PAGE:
The core problem is a lack of a comprehensive migrant worker policy and weak governance structures. The Malaysian case is a classic case of the failure of decentralisation in the recruitment and placement of migrant workers, in addition to lack of enforcement of existing regulations by various stakeholders.
Evelyn Devadason is Visiting Fellow at the Australian National University and Associate Professor at the University of Malaya.
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Policy chaos over migrant workers in Malaysia
COVID-19 Vaccine Roll Outs in ASEAN Live Updates by Country
Thailand is currently expecting vaccines to be delivered in mid-2021. The doses would cover 13 million people in a population of about 69 million. Thailand’s National Vaccine Institute signed a non-refundable advance market commitment contract worth 2.38 billion baht (US$79 million) with AstraZeneca to reserve the supplies
ASEAN coronavirus Covid-19 live updates by country
Brunei has joined the global Covax scheme and is expecting to have the COVID-19 vaccine in Q1 2021, having sourced enough supplies to cover 50% of the population. Discussions are on-going with other suppliers.
- Brunei recorded one new case on May 8, bringing the total to 330 cases amid three deaths.
- Brunei saw one new case on May 7, taking the total to 229 cases amid three deaths.
- Brunei recorded one new case on May 4, taking the total to 228 amid three deaths.
Cambodia is expected to import vaccines from both China and Russia. China’s vaccines are still undergoing clinical trials while Russia has already commenced production. Australia has offered financial support to aid vaccine coverage in several southeast Asia countries including Cambodia.
- Cambodia recorded 538 new cases on May 8, bringing the total to 18,717 cases amid 114 deaths.
- Cambodia recorded 558 new cases on May 7, taking the total to 18,179 cases and 114 deaths.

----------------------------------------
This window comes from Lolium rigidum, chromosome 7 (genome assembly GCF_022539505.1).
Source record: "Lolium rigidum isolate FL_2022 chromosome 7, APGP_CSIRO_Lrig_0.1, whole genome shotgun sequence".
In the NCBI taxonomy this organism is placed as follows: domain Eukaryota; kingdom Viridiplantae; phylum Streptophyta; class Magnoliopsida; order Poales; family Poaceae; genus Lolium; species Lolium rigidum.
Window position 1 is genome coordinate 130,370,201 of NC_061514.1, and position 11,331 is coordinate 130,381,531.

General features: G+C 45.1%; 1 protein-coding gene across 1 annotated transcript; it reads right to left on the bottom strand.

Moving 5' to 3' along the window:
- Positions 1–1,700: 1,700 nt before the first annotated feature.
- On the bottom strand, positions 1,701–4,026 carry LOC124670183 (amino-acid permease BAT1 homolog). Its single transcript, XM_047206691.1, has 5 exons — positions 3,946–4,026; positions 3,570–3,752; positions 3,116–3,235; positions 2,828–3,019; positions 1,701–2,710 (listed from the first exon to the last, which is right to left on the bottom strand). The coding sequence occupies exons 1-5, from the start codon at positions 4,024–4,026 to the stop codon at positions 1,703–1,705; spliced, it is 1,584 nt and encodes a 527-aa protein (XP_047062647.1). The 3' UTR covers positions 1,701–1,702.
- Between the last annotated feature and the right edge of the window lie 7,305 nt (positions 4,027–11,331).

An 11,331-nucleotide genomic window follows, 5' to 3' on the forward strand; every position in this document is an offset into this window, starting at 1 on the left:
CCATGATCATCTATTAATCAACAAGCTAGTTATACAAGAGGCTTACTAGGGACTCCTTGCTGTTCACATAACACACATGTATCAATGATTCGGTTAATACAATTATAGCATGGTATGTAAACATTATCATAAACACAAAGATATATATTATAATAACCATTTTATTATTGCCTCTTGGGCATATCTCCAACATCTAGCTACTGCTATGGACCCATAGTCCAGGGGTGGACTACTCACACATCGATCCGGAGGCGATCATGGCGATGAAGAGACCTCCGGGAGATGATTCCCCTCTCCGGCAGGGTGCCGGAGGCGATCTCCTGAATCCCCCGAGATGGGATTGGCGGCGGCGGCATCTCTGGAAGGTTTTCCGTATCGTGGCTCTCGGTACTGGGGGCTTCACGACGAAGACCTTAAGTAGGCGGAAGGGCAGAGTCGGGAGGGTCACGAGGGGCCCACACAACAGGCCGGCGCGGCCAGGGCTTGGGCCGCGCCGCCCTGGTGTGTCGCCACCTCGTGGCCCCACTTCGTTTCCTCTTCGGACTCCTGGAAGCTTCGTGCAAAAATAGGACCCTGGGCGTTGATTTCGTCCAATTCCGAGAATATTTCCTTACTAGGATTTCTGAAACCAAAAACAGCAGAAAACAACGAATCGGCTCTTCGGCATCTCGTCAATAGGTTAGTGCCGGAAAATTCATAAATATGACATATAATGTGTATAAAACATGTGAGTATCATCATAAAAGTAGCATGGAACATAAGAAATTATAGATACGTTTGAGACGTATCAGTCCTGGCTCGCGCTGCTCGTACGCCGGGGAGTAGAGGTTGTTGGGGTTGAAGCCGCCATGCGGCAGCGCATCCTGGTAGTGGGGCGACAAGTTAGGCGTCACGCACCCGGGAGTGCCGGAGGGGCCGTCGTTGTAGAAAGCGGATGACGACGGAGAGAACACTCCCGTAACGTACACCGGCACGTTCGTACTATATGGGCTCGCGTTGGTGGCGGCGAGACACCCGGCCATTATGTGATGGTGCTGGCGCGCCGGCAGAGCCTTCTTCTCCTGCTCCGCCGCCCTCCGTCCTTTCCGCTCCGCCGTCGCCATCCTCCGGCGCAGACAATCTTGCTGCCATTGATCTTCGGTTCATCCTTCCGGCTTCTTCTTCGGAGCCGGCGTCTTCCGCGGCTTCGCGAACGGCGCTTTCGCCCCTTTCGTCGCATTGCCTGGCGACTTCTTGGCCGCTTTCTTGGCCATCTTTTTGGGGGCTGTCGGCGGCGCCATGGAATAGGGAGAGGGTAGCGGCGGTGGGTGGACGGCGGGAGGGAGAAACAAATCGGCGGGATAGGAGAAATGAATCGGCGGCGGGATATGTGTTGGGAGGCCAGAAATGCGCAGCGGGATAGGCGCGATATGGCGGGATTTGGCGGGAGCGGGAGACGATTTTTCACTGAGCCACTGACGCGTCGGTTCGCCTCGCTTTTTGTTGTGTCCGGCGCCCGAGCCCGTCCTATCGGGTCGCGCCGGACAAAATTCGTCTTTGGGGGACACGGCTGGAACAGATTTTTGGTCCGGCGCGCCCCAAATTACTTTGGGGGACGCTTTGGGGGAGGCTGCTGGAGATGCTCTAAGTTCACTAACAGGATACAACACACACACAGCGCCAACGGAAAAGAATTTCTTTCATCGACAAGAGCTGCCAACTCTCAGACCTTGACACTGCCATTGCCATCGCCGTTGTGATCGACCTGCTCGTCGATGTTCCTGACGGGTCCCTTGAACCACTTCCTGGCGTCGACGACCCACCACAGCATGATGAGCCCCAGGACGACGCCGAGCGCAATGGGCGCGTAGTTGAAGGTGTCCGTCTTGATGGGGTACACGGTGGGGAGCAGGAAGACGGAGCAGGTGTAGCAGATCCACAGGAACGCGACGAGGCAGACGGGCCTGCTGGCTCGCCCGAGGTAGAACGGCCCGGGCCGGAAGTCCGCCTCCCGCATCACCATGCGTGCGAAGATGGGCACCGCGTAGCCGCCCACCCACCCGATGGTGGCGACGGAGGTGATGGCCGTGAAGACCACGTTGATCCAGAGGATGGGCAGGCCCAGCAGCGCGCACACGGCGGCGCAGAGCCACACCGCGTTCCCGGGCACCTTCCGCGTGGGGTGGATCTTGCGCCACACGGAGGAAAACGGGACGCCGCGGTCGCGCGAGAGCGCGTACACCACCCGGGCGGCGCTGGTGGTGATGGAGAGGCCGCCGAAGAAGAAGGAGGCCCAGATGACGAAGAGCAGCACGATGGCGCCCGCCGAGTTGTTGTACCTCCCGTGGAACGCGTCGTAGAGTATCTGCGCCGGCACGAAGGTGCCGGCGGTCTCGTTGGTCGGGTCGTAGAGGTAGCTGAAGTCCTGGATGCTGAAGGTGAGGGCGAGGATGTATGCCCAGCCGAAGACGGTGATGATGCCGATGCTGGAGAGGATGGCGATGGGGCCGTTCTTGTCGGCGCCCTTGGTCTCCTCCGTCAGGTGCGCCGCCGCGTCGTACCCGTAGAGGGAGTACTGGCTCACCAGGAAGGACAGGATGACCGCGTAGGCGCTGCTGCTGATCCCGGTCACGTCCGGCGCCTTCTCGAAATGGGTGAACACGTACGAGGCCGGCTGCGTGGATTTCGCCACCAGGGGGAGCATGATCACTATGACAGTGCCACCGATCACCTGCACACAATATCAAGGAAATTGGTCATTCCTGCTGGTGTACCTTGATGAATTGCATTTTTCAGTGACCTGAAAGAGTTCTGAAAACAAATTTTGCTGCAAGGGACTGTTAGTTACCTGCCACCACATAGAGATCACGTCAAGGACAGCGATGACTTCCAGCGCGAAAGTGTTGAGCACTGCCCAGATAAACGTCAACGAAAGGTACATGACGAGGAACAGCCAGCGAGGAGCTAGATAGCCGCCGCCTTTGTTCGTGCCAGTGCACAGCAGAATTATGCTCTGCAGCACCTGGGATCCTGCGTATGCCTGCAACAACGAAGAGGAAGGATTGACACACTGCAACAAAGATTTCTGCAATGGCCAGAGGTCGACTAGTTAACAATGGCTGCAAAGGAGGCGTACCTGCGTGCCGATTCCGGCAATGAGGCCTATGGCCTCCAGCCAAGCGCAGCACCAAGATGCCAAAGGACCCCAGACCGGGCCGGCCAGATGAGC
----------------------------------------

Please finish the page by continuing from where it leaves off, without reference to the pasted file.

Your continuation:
- Cambodia reported 650 new cases and four deaths on May 6, bringing the tallies to 17,621 cases and 114 deaths.
Indonesia has commenced vaccinations with just over nine million doses being given to front line workers from last month. China’s Sinovac is in discussions with Indonesia to provide supplies, however, the Government faces difficulties with a large population of 268 million and price sensitivity at Sinovac’s estimated costs at 200,000 rupiah (US$20) a dose.
Indonesia’s Health Ministry’s Disease Control and Prevention Director-General Achmad Yurianto said that vaccinations would only be provided to citizens aged 18-59. The vaccine has also been required to pass halal certification prior to use and it is uncertain how the country can source enough vaccines to reach a sizeable part of its population. Australia has stated it will also provide financial support to solve these issues.
- Indonesia recorded 6,130 new cases and 179 deaths on May 8, bringing the totals to 1,709,762 cases and 46,842 deaths.
- Indonesia saw 6,327 new cases and 167 deaths on May 7, bringing the tallies to 1,703,632 cases and 46,663 deaths.
- Indonesia reported 5,647 new cases and 147 deaths on May 6, bringing the totals to 1,697,305 cases and 46,496 deaths.
Laos has been trialing the Russian Sputnik V vaccine and is also in discussions with China about acquiring supplies.